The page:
Garcia uses ‘bully pulpit’ for migrant aid
TGIF, Illinois. Don’t forget to call the moms in your life.
Congressman Jesus “Chuy” Garcia, who has been a leader in pushing Homeland Security Secretary Alejandro Mayorkas to take steps to resolve the country’s immigration challenges, spoke to Playbook on Thursday about what he expects from the lifting of Title 42, a Covid-era health order that prevented asylum seekers from entering the United States.
On how we got here: “The Biden administration inherited this situation. The driving factors that have led to the surge include our foreign policy in the region, including Cuba, Haiti and Venezuela. Second, I think because of Covid and the ravaging of the economies in those countries that we’re seeing new migrants. And there are climate refugees. Those are folks being displaced from their countries because they can’t make a living and it’s spreading violence in those communities.”
“And, of course, our immigration laws have made legal pathways more scarce for people coming here, and Congress’ inability to enact immigration reform has sent a clear message that the only way to get here is through unauthorized means.”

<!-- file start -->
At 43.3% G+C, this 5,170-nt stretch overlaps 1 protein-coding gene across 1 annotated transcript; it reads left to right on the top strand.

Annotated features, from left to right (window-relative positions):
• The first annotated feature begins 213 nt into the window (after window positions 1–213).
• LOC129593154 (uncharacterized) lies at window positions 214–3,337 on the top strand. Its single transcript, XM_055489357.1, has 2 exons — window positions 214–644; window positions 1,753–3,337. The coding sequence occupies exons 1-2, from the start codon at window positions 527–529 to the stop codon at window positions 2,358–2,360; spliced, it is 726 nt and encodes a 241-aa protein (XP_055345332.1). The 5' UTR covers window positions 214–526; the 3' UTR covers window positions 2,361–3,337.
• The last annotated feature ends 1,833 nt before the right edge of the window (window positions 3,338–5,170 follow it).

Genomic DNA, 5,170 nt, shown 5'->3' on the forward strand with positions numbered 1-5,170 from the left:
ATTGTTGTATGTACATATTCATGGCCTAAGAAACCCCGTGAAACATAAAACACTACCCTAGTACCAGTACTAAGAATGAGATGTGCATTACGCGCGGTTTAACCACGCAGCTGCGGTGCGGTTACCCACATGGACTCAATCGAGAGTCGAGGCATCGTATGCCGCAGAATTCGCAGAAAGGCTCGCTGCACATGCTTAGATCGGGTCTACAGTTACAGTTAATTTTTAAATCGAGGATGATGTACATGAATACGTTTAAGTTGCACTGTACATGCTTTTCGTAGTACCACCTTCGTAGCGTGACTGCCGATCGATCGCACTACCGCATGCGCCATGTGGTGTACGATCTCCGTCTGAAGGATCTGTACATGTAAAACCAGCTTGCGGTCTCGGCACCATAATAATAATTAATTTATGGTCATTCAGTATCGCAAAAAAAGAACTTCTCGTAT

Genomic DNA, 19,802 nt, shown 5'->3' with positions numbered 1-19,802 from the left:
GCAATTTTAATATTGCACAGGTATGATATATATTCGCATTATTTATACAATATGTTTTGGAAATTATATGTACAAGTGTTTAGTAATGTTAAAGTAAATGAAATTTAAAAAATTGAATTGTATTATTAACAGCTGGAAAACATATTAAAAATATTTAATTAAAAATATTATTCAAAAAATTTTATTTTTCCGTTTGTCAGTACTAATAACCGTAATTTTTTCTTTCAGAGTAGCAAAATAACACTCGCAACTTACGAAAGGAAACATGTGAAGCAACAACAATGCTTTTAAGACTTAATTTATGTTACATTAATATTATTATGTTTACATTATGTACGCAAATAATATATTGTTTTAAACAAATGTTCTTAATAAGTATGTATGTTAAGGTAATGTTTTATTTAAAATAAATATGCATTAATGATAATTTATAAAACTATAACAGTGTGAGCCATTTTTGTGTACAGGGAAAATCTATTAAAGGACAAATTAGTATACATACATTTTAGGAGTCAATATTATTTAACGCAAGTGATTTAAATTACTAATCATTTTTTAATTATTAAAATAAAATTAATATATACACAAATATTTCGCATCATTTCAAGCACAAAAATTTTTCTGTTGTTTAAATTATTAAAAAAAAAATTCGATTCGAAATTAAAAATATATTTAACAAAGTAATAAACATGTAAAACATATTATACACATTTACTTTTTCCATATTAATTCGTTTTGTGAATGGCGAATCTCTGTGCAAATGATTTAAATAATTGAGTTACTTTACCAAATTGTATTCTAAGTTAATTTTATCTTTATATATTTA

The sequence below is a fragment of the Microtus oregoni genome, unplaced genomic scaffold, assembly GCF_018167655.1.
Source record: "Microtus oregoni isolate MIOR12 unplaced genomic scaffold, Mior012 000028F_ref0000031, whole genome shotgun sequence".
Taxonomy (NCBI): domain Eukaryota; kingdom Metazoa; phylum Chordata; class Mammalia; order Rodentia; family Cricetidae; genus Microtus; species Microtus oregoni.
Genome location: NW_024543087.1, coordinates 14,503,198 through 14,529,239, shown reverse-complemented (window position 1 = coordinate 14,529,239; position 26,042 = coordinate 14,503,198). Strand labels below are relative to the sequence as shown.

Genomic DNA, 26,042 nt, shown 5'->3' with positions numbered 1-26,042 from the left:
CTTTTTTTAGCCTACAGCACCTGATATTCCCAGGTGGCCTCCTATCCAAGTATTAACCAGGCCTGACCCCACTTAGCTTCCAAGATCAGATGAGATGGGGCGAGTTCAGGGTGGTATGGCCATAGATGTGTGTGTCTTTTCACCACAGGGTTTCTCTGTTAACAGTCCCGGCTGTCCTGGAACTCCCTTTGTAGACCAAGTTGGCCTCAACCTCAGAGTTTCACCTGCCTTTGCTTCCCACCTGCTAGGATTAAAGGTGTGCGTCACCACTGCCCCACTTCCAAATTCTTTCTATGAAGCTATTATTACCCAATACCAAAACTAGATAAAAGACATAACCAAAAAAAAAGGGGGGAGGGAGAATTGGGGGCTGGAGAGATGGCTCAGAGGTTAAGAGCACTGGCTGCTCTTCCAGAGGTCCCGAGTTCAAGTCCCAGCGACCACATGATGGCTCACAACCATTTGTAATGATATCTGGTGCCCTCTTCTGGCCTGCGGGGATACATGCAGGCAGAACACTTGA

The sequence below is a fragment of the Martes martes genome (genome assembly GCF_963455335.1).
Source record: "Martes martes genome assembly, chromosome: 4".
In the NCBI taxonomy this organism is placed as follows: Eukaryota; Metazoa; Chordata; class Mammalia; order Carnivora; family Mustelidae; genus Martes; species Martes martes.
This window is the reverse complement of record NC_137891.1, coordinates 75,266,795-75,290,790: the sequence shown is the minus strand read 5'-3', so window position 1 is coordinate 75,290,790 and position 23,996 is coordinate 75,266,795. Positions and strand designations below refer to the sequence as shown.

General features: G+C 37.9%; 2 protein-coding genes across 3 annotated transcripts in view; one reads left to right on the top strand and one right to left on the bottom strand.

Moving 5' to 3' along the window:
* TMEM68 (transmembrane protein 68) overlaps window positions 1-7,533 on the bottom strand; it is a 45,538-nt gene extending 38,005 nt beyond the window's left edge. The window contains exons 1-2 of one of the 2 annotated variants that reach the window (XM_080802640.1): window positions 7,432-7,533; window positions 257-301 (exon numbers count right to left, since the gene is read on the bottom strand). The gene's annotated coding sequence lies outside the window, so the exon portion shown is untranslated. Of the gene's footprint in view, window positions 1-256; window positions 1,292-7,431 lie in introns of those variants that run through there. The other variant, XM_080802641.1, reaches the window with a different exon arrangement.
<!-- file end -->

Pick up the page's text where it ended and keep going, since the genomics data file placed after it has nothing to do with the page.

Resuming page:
What it means for Chicago: “Just as the border communities need urgent help from Congress and the administration, cities need it as well. Chicago and New York are two prime examples, and that’s why I led a letter with my colleagues urging FEMA and DHS to provide expedited and additional funding to help address the migrants arriving from Texas and other states.”
Any feedback on the letter? “No reply yet. But we’ve been using our bully pulpit to drive that message to the White House, DHS and FEMA.”
Will there actually be a surge? “We know there will be more, but we don’t know how many. People will also be turned back at the border [under Title 8 immigration rules]. So, while it’s logical to brace for larger numbers, the rate of expulsions through the Title 8 Policy may keep people out. The conversations that President Biden and Mexican President [Andrés Manuel López] Obrador have had are about Mexico taking people who are expelled and probably helping to repatriate them to their countries. It makes it harder to assume that the rate [of migrants coming to Chicago] will be exponentially large.”
— Lawsuit seeks to stop former South Shore High School from being turned into shelter for migrants, by Sun-Times’ Emmanuel Camarillo
— More than 1,200 beds from McCormick Place Covid-19 temporary hospital going unused amid migrant housing crisis, by Sun-Times’ Frank Main and Tina Sfondeles
BRASSY BRANDON: Mayor-elect Brandon Johnson will make a series of celebratory stops Monday morning on the way to the UIC arena, where he’ll be sworn in along with all 50 newly elected City Council members.